The gear I took for cooking was no exception. I packed the newly-introduced Jet Boil "Personal Cooking System." It wasn't clear at the time, but now I'm under the impression that anything labeled as fancily as a "Cooking System":
- Will be heavy,
- Will be complicated, and,
- Will be expensive.
Nonetheless, when I encountered Nano (and Valerie) 100 miles into the JMT, I was jealous of their cooking equipment. They were both traveling with Brasslite alcohol stoves. They both took an extra two minutes to boil their water, and simmering was a pain in the ass -- but on a long distance through hike, you're happy to sit down for 6 minutes at the end of an 18-mile day. And complicated food was one of the reasons I nearly starved myself last year (more on this in a separate blog).
I will summarize the main benefits of an alcohol stove for you:
- Lightweight (the Brasslite Turbo II-F weighs in at 1.4 oz / 40 g)
- Fuel Availability (These stoves burn ethyl and methyl alcohol which are widely available in the most remote of stores as Everclear, denatured alcohol, HEET fuel additive, etc.)
- Size (The volume of a JetBoil is about half a gallon. The volume of the Brasslite is about half a pint)
- Simplicity (Just pour the alcohol in a Brasslite and ignite. A Brasslite doesn't have threaded connectors or machined valves, so there isn't much to fix. Try repairing a Jet Boil outside of town).
- Price (Alcohol stoves can be purchased for well under $50, and plans are freely available on the internets to make them for even less money. Alcohol is also an inexpensive fuel.)
When I started looking around for stoves this year, alcohol burners were at the top of my list. I am amazed at just how many options there are. Particularly fascinating to me are the Popcan stoves -- just as they sound, stoves made from spent pop cans. There are a staggering variety of designs available, each with their own benefits and drawbacks.
I quickly became interested in the pressurized design variant. Primarily because of its fuel efficiency. After searching, I located a design that had a few safety and ease-of-construction modifications.
Striving to make the stove even smaller and lighter, I settled on using an energy drink can for the casing. (Also, I haven't been drinking much caffeine lately and have had half a case of Bing! energy drink laying around from a sponsorship meeting I had with them over a month ago for Geeks Who Drink).
Now, I present to you, my energy drink can alcohol stove:
The first item I had to procure, of course, was the energy drink can in question. It is a "standard" energy drink can size. To the left you can see some acetaminophen I was taking since I was a jackass earlier in the day and went on a 26-mile bike ride without any sunscreen on my arms. Behind, you'll see some origami Sonobe module pieces I made -- it's how I pass the time when I'm procastinatng. And finally, to the right, you'll see a printout I made that has 24 radii pointing out to the edges of a circle the diameter of the can. This is the template for making evenly-spaced fuel jet holes.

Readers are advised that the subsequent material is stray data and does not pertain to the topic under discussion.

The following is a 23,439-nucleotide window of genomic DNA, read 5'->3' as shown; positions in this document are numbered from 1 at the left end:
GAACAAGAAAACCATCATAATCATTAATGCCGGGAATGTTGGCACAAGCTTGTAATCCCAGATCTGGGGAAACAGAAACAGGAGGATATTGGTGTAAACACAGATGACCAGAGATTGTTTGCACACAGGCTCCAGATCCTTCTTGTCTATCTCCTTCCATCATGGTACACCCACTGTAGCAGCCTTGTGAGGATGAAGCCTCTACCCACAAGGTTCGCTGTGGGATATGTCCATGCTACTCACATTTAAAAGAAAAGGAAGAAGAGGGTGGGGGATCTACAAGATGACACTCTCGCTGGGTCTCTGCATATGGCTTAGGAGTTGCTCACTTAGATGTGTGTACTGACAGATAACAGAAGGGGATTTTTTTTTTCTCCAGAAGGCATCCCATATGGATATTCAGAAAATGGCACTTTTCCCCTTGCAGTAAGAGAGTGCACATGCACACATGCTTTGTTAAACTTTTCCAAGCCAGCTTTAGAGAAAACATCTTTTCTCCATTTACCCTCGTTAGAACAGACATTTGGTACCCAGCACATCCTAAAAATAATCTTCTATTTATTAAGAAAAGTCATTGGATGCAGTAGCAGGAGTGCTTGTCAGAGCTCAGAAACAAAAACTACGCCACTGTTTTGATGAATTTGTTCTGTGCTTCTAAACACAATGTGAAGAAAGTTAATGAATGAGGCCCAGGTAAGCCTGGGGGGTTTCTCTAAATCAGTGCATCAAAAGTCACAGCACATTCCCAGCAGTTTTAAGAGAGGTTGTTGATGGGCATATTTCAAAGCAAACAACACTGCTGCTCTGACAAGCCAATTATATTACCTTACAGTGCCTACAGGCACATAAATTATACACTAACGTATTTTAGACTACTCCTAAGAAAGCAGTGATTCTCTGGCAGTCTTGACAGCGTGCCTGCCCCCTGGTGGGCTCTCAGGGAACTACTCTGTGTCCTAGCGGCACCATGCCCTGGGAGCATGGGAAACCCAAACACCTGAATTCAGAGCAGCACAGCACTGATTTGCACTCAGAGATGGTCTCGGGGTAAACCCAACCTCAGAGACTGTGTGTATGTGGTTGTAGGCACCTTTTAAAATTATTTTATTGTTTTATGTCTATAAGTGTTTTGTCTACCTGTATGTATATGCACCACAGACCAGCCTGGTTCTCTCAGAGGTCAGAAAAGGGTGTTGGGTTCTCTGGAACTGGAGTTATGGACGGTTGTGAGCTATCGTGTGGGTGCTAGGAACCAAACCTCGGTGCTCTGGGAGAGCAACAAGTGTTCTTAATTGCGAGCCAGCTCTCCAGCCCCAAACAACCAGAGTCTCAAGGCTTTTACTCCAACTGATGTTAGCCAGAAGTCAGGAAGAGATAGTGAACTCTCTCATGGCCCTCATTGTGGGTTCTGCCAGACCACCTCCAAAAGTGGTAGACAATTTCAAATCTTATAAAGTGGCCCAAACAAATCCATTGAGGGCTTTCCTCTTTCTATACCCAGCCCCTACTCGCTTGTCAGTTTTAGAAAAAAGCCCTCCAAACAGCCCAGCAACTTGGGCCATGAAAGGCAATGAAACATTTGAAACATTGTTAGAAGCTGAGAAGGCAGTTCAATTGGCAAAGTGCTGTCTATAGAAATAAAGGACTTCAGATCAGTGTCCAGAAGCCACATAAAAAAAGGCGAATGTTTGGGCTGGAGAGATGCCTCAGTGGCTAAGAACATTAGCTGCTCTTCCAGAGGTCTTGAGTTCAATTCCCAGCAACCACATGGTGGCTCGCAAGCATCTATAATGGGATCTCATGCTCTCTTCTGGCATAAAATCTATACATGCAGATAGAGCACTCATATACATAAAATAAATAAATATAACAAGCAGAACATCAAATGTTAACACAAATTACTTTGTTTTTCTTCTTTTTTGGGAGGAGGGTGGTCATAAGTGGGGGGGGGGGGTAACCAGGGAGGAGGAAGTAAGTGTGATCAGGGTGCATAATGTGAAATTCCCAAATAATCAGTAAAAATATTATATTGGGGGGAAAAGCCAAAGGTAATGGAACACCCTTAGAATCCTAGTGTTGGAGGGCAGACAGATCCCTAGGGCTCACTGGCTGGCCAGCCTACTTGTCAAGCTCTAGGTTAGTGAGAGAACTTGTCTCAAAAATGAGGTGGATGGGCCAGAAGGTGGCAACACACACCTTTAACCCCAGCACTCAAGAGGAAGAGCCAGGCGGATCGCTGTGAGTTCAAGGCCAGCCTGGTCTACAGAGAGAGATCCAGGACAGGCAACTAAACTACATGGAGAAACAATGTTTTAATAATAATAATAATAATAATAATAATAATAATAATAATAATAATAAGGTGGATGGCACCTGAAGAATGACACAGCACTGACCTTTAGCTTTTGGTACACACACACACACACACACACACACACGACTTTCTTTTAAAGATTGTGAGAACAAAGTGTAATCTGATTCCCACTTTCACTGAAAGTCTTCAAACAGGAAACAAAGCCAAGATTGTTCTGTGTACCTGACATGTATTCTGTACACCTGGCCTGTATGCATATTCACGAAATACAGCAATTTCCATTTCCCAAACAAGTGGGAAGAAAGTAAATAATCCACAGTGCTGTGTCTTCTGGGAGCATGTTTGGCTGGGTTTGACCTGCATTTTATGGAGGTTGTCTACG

To make the holes in the bottom of the can (well, not the bottom, but the side of the lip on the bottom) I just used a pushpin. A lot of the instructions on the web use sewing needles held in X-acto knives and other complications. I found that he pushpins were cheaper, stronger, and generally sharper. Also, because of the way you have to hold the pushpin, I think you have a greater amount of control in just barely puncturing the aluminum without greatly enlarging the hole.
Next came the cutting of the can. The directions I linked to above use a box cutter blade screwed to a block of wood. I had just as easy a time using a razor blade I held to the top of the book. the process was the same: I twisted the can against the blade, gently applying pressure until I got through it. You can tell rather easily if you're pressing too hard before you actually dent the can.
To tap the fuel fill hole, I set the can piece on top of the acetaminophen bottle and drove a screw through. To the right of the can halves, you'll see the large bag of perlite generously donated to me by my friend Kat. An inert filler is generally accepted as a way to increase vapor pressure (at the expense of preheating time) while providing a measure of safety in the event the stove is tipped over.
I had some trouble getting the top of the stove to fit around the bottom part. In the original instructions, they more or less assemble the stove before poking holes in it. To encourage a smooth fit, they jam an unopened can into the lower part to enlarge it. Next time, I will give this a go. Nonetheless I got my top on with only minor denting.
This design is one that is likely tight enough to not have any leaks between the two cans, but just to be sure, I applied a bead of JB Weld metal epoxy around the seam of the two cans. This stuff is easy to use and heat-resistant to 600 degrees Fahrenheit. I think I'm going to use it to attach a pilot light base to the stove and maybe a pot stand at some point.
And finally, here's a video the stove's test firing.
I'm pleased with the performance overall. Using pop can tabs as a pot stand (which hold the pot about 2mm above the rim of the stove) I was able to get a cup of water to a gentle boil in 7 minutes using Everclear. This performance is acceptable for my uses, though I'm going to see if I can tune it a little and improve things with a better pot stand and a windscreen. I'm also going to make a stove out of a regularly-sized pop can and see how it performs.
Weight: 13g (0.459 oz.)
Approximate materials cost: $1.00